Our petite princess is quite the kicking queen. "Kick, kick, kick" is her favorite game, and luckily it can be played anywhere. Her favorite venue, though, is in her crib wearing nothing but a diaper. Get this girl naked and she will kick like crazy. Precious! While she loves practicing her kicks, she is less excited about the two white things creeping through her bottom gums. Yes, our little ten pounder has teeth trying to peek through. The white dots on the corners are visible, and the rest could come through any day now. She is not enjoying teething one bit. Despite the teething, Frances is still such a sweet, calm little one, and her soft laugh is truly enchanting.

Sweet Barnes has been operating on two modes lately--super happy or super grumpy. We are attempting to minimize his grumpy mode with some dietary changes, but when happy Barnes makes an appearance it more than makes up for his alter ego. When B is happy, he is not just happy...he is giddy. He smiles, laughs, and squeals up a storm. He is so much fun to play with that it's impossible to get anything done; you simply cannot pull yourself away from his sweetness. In addition to being charming, B has been mastering (sort of) new skills. From 4 weeks to 8 weeks both babies rolled from belly to back all the time, but then abruptly stopped. As of Friday Barnes re-learned his rolling, and now he won't stay on his tummy for anytime at all (although when he is on his tummy he has learned to prop himself up on his arms, which is adorable). He is so proud of his rolling that he has almost figured out the back to belly roll as well.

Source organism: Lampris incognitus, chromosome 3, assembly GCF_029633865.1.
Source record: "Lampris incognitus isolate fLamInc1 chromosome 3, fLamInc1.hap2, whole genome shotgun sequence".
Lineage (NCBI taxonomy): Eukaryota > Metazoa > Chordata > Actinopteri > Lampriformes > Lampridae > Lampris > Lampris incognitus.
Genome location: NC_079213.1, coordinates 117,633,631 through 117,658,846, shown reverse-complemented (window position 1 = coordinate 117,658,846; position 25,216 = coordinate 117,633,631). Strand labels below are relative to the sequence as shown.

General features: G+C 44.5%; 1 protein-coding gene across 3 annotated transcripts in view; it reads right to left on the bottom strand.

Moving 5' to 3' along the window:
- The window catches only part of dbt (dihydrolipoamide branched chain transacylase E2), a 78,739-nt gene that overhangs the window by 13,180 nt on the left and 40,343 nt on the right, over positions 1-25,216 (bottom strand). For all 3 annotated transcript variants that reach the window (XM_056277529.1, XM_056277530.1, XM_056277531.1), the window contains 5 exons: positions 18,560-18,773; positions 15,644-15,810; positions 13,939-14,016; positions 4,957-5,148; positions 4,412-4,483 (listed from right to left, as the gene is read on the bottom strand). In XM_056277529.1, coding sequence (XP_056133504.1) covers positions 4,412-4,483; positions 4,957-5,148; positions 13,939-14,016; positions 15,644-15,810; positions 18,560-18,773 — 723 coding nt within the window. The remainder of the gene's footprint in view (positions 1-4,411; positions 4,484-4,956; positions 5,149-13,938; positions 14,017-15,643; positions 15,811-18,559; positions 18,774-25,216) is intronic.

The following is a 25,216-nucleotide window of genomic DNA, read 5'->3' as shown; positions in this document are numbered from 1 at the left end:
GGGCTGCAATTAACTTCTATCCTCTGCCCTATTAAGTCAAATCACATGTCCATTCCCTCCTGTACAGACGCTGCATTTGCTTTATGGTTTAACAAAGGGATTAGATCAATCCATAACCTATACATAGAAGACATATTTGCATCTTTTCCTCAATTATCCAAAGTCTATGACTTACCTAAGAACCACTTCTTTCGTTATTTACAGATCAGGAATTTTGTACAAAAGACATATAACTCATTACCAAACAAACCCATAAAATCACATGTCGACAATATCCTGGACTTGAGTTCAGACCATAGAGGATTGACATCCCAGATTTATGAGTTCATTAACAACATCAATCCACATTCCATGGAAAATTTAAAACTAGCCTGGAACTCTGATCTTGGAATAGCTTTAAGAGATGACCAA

Thanks for continuing to follow our story. We are so enthralled with these little ones, and we are honored to share their milestones with our family and friends!

Drooling is our new favorite....see...

Wednesday, January 4, 2012

looking back

I've always been open about our use of IVF. I have not, however, ever really discussed the details of our IVF cycle. Despite the clear success in the form of our son & daughter, our cycle was not pretty. Not at all. From the first ultrasound, I was convinced we were doomed.

First, a mini science lesson. Eggs (which are of course necessary for pregnancy) mature inside and are released from follicles. During a typical month, a woman will have one dominant follicle, which is how a normal woman gets pregnant. During IVF, a woman takes drugs to create many, many follicles. The goal is to retrieve lots of mature eggs so that they can be fertilized, so that hopefully a healthy embryo (or two) can grow and then be transferred back to the woman's uterus and given a chance to implant. Not all eggs retrieved will be mature, not all will fertilize, and even of the ones that fertilize most will usually not grow and survive as needed. The more eggs you get, then, the more chances you have to actually have a baby.